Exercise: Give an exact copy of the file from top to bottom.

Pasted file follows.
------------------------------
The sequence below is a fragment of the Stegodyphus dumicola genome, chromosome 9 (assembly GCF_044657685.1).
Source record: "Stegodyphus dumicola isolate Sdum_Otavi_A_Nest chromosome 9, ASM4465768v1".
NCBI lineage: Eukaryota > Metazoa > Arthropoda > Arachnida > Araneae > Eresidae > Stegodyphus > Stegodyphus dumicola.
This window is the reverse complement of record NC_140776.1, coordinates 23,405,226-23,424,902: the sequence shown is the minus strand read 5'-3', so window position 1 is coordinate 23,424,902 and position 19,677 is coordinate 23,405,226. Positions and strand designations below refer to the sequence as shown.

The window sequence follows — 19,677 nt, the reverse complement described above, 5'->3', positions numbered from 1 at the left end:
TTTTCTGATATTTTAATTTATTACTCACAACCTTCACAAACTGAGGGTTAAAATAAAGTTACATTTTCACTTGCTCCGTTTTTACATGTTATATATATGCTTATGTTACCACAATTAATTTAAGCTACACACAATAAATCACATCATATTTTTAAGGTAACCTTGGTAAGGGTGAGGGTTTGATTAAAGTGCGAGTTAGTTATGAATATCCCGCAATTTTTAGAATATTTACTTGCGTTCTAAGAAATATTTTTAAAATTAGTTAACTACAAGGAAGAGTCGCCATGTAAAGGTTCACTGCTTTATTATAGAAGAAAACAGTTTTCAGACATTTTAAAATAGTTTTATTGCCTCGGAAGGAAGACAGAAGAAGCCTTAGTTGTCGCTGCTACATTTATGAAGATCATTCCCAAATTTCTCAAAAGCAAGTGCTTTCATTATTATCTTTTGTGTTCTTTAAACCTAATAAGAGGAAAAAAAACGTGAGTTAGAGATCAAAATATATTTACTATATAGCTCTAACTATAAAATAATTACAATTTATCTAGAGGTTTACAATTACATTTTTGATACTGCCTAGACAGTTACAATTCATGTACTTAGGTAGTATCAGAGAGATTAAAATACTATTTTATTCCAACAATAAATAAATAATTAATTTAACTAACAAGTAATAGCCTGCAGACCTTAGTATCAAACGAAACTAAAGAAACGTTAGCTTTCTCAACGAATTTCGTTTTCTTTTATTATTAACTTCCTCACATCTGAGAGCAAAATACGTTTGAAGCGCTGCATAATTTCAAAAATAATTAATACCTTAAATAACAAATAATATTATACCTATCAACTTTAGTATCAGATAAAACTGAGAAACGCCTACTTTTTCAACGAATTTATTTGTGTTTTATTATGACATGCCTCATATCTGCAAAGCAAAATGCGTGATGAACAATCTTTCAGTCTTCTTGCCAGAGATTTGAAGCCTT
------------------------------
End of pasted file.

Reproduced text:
The sequence below is a fragment of the Stegodyphus dumicola genome, chromosome 9 (assembly GCF_044657685.1).
Source record: "Stegodyphus dumicola isolate Sdum_Otavi_A_Nest chromosome 9, ASM4465768v1".
NCBI lineage: Eukaryota > Metazoa > Arthropoda > Arachnida > Araneae > Eresidae > Stegodyphus > Stegodyphus dumicola.
This window is the reverse complement of record NC_140776.1, coordinates 23,405,226-23,424,902: the sequence shown is the minus strand read 5'-3', so window position 1 is coordinate 23,424,902 and position 19,677 is coordinate 23,405,226. Positions and strand designations below refer to the sequence as shown.

The window sequence follows — 19,677 nt, the reverse complement described above, 5'->3', positions numbered from 1 at the left end:
TTTTCTGATATTTTAATTTATTACTCACAACCTTCACAAACTGAGGGTTAAAATAAAGTTACATTTTCACTTGCTCCGTTTTTACATGTTATATATATGCTTATGTTACCACAATTAATTTAAGCTACACACAATAAATCACATCATATTTTTAAGGTAACCTTGGTAAGGGTGAGGGTTTGATTAAAGTGCGAGTTAGTTATGAATATCCCGCAATTTTTAGAATATTTACTTGCGTTCTAAGAAATATTTTTAAAATTAGTTAACTACAAGGAAGAGTCGCCATGTAAAGGTTCACTGCTTTATTATAGAAGAAAACAGTTTTCAGACATTTTAAAATAGTTTTATTGCCTCGGAAGGAAGACAGAAGAAGCCTTAGTTGTCGCTGCTACATTTATGAAGATCATTCCCAAATTTCTCAAAAGCAAGTGCTTTCATTATTATCTTTTGTGTTCTTTAAACCTAATAAGAGGAAAAAAAACGTGAGTTAGAGATCAAAATATATTTACTATATAGCTCTAACTATAAAATAATTACAATTTATCTAGAGGTTTACAATTACATTTTTGATACTGCCTAGACAGTTACAATTCATGTACTTAGGTAGTATCAGAGAGATTAAAATACTATTTTATTCCAACAATAAATAAATAATTAATTTAACTAACAAGTAATAGCCTGCAGACCTTAGTATCAAACGAAACTAAAGAAACGTTAGCTTTCTCAACGAATTTCGTTTTCTTTTATTATTAACTTCCTCACATCTGAGAGCAAAATACGTTTGAAGCGCTGCATAATTTCAAAAATAATTAATACCTTAAATAACAAATAATATTATACCTATCAACTTTAGTATCAGATAAAACTGAGAAACGCCTACTTTTTCAACGAATTTATTTGTGTTTTATTATGACATGCCTCATATCTGCAAAGCAAAATGCGTGATGAACAATCTTTCAGTCTTCTTGCCAGAGATTTGAAGCCTT